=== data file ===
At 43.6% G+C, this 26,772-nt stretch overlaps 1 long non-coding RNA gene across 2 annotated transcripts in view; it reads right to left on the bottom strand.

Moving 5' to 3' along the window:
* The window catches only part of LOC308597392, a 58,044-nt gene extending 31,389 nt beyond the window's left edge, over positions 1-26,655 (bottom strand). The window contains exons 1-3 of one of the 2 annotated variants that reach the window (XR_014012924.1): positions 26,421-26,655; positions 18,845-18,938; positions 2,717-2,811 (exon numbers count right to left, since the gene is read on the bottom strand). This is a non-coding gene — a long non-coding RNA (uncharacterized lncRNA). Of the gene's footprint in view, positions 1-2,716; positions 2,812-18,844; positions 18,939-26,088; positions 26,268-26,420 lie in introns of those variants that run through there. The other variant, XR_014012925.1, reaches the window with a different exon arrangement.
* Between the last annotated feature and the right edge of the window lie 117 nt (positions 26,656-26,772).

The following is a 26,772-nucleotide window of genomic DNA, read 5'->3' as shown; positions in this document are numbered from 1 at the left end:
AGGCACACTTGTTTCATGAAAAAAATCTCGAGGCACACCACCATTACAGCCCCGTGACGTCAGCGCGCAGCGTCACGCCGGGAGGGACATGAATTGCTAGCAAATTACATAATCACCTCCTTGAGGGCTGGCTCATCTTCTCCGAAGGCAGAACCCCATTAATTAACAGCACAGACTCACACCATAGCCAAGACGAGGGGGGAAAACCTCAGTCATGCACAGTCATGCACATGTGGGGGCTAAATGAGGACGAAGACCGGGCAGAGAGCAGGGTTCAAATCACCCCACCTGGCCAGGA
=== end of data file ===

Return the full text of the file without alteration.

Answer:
At 43.6% G+C, this 26,772-nt stretch overlaps 1 long non-coding RNA gene across 2 annotated transcripts in view; it reads right to left on the bottom strand.

Moving 5' to 3' along the window:
* The window catches only part of LOC308597392, a 58,044-nt gene extending 31,389 nt beyond the window's left edge, over positions 1-26,655 (bottom strand). The window contains exons 1-3 of one of the 2 annotated variants that reach the window (XR_014012924.1): positions 26,421-26,655; positions 18,845-18,938; positions 2,717-2,811 (exon numbers count right to left, since the gene is read on the bottom strand). This is a non-coding gene — a long non-coding RNA (uncharacterized lncRNA). Of the gene's footprint in view, positions 1-2,716; positions 2,812-18,844; positions 18,939-26,088; positions 26,268-26,420 lie in introns of those variants that run through there. The other variant, XR_014012925.1, reaches the window with a different exon arrangement.
* Between the last annotated feature and the right edge of the window lie 117 nt (positions 26,656-26,772).

The following is a 26,772-nucleotide window of genomic DNA, read 5'->3' as shown; positions in this document are numbered from 1 at the left end:
AGGCACACTTGTTTCATGAAAAAAATCTCGAGGCACACCACCATTACAGCCCCGTGACGTCAGCGCGCAGCGTCACGCCGGGAGGGACATGAATTGCTAGCAAATTACATAATCACCTCCTTGAGGGCTGGCTCATCTTCTCCGAAGGCAGAACCCCATTAATTAACAGCACAGACTCACACCATAGCCAAGACGAGGGGGGAAAACCTCAGTCATGCACAGTCATGCACATGTGGGGGCTAAATGAGGACGAAGACCGGGCAGAGAGCAGGGTTCAAATCACCCCACCTGGCCAGGA